Case AgainstAnimal rights activists argue that the practice is barbaric and that the animal suffers extensively during the ritual. They also differentiate between killing for meat - considered to be a necessity, and killing for fun.
Response to CriticismsFor a start, proponents of bullfighting point out that the animal is eaten afterwards, so the animal's death is not in vain. They also claim that the animal does not suffer greatly during the event - a good bullfighter will kill the bull efficiently. The strength of this argument is questionable - while the final kill is quick, the abuse the bull sustains during the fight is prolonged.
The idea that abattoirs always kill in the most painless and efficient way is said to be a myth. With the number of bulls that die each year in bullfighting tiny compared to the number that die in the meat trade, the campaign against bullfighting is seen to be a waste of resources when there are far more animals dying in unfit slaughterhouses than in the bullring. Of course, the barbarity of abattoirs does not excuse cruelty of a bullfight. But it does suggest that a disproportionate amount of time is being spent on protesting against bullfighting when there are bigger animal cruelty battles to fight.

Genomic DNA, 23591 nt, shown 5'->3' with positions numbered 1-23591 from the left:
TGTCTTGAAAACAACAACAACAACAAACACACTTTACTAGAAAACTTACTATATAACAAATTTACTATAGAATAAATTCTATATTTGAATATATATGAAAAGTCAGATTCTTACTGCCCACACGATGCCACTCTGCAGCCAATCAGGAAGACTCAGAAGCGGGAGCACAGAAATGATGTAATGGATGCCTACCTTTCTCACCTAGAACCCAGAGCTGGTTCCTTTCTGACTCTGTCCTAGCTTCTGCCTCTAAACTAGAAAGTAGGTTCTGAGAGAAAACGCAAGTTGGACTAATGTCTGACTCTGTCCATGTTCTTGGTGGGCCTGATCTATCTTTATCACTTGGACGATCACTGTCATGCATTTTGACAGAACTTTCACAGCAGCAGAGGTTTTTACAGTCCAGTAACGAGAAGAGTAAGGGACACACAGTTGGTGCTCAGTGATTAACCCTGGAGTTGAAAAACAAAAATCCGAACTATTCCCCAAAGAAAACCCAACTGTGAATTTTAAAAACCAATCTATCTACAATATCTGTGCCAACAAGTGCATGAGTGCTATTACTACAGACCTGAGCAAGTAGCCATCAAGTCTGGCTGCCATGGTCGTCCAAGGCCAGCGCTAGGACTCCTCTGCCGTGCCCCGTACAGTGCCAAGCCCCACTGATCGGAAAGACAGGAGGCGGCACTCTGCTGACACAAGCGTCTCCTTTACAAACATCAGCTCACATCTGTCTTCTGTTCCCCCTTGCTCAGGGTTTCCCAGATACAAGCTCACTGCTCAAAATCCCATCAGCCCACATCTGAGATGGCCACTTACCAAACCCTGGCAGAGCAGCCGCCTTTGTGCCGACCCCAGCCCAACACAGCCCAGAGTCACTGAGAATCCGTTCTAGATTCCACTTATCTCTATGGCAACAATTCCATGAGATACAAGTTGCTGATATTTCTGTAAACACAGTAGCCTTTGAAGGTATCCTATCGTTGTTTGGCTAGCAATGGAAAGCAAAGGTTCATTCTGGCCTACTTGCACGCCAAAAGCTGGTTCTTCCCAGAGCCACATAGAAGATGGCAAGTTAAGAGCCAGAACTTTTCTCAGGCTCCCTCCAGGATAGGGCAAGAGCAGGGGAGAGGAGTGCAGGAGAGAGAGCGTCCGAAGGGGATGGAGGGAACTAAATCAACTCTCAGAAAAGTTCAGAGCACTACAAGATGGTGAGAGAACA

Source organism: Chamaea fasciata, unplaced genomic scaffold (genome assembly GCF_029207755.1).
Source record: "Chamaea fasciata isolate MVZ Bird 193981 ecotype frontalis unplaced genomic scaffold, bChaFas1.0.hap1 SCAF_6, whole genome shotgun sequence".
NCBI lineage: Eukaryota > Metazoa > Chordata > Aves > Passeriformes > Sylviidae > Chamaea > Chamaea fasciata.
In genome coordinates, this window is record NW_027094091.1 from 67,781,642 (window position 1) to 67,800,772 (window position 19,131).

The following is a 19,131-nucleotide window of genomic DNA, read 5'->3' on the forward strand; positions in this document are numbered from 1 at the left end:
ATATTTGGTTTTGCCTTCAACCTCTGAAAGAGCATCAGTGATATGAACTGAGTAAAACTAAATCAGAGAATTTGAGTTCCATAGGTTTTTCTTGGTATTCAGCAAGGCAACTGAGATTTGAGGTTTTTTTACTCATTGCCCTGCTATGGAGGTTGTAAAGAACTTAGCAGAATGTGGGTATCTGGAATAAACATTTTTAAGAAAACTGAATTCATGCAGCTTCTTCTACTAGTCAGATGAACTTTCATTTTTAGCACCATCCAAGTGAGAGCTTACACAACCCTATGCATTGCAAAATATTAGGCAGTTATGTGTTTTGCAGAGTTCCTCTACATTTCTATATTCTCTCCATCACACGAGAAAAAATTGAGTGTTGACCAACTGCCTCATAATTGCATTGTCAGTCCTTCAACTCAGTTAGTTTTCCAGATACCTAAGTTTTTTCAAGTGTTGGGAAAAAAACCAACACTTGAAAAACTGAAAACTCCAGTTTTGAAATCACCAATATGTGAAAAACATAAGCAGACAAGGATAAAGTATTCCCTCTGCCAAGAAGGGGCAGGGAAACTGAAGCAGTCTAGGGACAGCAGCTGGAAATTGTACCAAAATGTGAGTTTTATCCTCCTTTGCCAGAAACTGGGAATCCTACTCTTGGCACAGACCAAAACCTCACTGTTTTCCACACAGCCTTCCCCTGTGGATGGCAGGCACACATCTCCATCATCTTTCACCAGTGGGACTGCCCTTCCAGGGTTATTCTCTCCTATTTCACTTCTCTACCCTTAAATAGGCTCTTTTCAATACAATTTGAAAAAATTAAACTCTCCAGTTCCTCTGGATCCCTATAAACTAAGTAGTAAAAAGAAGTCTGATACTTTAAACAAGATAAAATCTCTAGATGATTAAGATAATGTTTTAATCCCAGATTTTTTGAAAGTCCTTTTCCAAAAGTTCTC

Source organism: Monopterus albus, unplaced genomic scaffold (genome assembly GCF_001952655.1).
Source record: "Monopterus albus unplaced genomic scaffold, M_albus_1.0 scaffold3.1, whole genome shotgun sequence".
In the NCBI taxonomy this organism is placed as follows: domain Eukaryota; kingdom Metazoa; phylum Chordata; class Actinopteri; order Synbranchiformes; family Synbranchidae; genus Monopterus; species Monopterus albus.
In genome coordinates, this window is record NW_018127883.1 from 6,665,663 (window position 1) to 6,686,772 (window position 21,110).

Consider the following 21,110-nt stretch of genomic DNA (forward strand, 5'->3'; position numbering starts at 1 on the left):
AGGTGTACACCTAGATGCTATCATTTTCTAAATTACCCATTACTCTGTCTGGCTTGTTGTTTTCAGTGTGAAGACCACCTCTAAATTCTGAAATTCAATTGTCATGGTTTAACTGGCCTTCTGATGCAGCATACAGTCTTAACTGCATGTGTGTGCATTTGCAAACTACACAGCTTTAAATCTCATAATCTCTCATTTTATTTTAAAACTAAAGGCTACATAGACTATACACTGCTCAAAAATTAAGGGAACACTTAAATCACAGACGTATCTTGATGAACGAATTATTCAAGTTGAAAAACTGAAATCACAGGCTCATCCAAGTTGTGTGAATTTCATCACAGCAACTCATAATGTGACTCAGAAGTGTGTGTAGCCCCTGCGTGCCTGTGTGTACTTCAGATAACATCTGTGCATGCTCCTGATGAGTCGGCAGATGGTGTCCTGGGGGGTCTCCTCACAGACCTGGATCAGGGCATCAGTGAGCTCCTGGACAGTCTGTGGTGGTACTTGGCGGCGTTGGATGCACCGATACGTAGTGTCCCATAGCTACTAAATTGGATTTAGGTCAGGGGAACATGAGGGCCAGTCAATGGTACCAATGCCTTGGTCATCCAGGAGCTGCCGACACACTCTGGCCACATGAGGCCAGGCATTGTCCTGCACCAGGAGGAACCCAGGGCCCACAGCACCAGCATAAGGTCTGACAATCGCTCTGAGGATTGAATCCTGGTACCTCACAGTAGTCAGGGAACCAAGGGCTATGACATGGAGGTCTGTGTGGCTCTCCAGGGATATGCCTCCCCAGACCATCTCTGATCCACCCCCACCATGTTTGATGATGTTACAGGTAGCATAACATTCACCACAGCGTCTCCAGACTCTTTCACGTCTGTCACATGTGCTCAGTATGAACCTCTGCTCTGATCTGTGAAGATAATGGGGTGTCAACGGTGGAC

There is also an argument against the idea that we eat meat out of necessity and bullfighting is for 'fun'. The truth is that vegetarianism is a viable alternative to meat-eating and that all meat-eaters do it 'for fun'. Whether your fun comes in the form of a 20-minute visual spectacle or a juicy hamburger, some might argue the result is the same.
Where It StandsThe European Union shows no sign of stepping in to ban bullfighting. It even actively promotes an event in Coria where a bull is taunted in the streets. Such activities are deemed to be "traditions, customs and a centuries old culture".
It is difficult to gauge how many people in the audience of a bullfight are tourists and how many are local aficionados. But there is definitely a strong argument that if international public opinion continues to worsen and tourists stop attending, the number of bullfights may dwindle as organizers find the events to be no longer economically viable.